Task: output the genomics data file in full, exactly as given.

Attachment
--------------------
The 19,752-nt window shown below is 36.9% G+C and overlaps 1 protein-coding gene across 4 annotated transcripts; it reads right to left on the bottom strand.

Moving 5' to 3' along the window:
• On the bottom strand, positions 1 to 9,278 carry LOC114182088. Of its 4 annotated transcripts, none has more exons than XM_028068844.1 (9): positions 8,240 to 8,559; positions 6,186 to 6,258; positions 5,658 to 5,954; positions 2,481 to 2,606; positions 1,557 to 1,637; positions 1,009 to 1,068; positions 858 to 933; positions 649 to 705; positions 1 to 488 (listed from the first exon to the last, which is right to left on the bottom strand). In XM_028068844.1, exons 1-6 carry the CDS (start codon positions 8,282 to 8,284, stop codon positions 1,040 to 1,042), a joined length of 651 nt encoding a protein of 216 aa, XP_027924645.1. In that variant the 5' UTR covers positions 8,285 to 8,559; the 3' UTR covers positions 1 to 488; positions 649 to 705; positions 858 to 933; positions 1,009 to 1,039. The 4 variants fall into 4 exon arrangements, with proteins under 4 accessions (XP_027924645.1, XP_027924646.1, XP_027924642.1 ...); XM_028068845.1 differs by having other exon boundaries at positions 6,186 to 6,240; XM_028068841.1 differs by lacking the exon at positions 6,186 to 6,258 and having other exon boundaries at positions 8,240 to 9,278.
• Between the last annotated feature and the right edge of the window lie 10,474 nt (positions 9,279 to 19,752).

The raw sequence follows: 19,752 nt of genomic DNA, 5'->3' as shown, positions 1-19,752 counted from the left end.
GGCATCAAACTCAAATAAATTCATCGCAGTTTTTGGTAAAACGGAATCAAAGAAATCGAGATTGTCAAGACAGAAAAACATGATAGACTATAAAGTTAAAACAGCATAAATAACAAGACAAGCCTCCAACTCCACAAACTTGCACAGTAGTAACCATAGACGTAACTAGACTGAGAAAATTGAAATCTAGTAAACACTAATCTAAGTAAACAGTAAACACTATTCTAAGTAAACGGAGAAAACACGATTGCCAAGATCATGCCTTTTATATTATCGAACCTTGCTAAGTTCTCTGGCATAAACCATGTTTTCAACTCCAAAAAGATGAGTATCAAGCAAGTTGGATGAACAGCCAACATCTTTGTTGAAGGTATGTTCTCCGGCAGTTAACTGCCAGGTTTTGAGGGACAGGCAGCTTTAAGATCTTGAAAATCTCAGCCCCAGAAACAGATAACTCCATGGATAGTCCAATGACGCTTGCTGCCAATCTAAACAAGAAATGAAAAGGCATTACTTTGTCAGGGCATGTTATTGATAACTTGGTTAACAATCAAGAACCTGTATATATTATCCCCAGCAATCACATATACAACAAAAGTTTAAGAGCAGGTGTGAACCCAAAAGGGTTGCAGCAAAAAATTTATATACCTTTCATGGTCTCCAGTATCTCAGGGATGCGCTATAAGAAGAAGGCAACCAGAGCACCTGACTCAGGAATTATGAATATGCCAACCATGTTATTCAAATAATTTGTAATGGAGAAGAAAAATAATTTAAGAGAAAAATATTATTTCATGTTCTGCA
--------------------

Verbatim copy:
The 19,752-nt window shown below is 36.9% G+C and overlaps 1 protein-coding gene across 4 annotated transcripts; it reads right to left on the bottom strand.

Moving 5' to 3' along the window:
• On the bottom strand, positions 1 to 9,278 carry LOC114182088. Of its 4 annotated transcripts, none has more exons than XM_028068844.1 (9): positions 8,240 to 8,559; positions 6,186 to 6,258; positions 5,658 to 5,954; positions 2,481 to 2,606; positions 1,557 to 1,637; positions 1,009 to 1,068; positions 858 to 933; positions 649 to 705; positions 1 to 488 (listed from the first exon to the last, which is right to left on the bottom strand). In XM_028068844.1, exons 1-6 carry the CDS (start codon positions 8,282 to 8,284, stop codon positions 1,040 to 1,042), a joined length of 651 nt encoding a protein of 216 aa, XP_027924645.1. In that variant the 5' UTR covers positions 8,285 to 8,559; the 3' UTR covers positions 1 to 488; positions 649 to 705; positions 858 to 933; positions 1,009 to 1,039. The 4 variants fall into 4 exon arrangements, with proteins under 4 accessions (XP_027924645.1, XP_027924646.1, XP_027924642.1 ...); XM_028068845.1 differs by having other exon boundaries at positions 6,186 to 6,240; XM_028068841.1 differs by lacking the exon at positions 6,186 to 6,258 and having other exon boundaries at positions 8,240 to 9,278.
• Between the last annotated feature and the right edge of the window lie 10,474 nt (positions 9,279 to 19,752).

The raw sequence follows: 19,752 nt of genomic DNA, 5'->3' as shown, positions 1-19,752 counted from the left end.
GGCATCAAACTCAAATAAATTCATCGCAGTTTTTGGTAAAACGGAATCAAAGAAATCGAGATTGTCAAGACAGAAAAACATGATAGACTATAAAGTTAAAACAGCATAAATAACAAGACAAGCCTCCAACTCCACAAACTTGCACAGTAGTAACCATAGACGTAACTAGACTGAGAAAATTGAAATCTAGTAAACACTAATCTAAGTAAACAGTAAACACTATTCTAAGTAAACGGAGAAAACACGATTGCCAAGATCATGCCTTTTATATTATCGAACCTTGCTAAGTTCTCTGGCATAAACCATGTTTTCAACTCCAAAAAGATGAGTATCAAGCAAGTTGGATGAACAGCCAACATCTTTGTTGAAGGTATGTTCTCCGGCAGTTAACTGCCAGGTTTTGAGGGACAGGCAGCTTTAAGATCTTGAAAATCTCAGCCCCAGAAACAGATAACTCCATGGATAGTCCAATGACGCTTGCTGCCAATCTAAACAAGAAATGAAAAGGCATTACTTTGTCAGGGCATGTTATTGATAACTTGGTTAACAATCAAGAACCTGTATATATTATCCCCAGCAATCACATATACAACAAAAGTTTAAGAGCAGGTGTGAACCCAAAAGGGTTGCAGCAAAAAATTTATATACCTTTCATGGTCTCCAGTATCTCAGGGATGCGCTATAAGAAGAAGGCAACCAGAGCACCTGACTCAGGAATTATGAATATGCCAACCATGTTATTCAAATAATTTGTAATGGAGAAGAAAAATAATTTAAGAGAAAAATATTATTTCATGTTCTGCA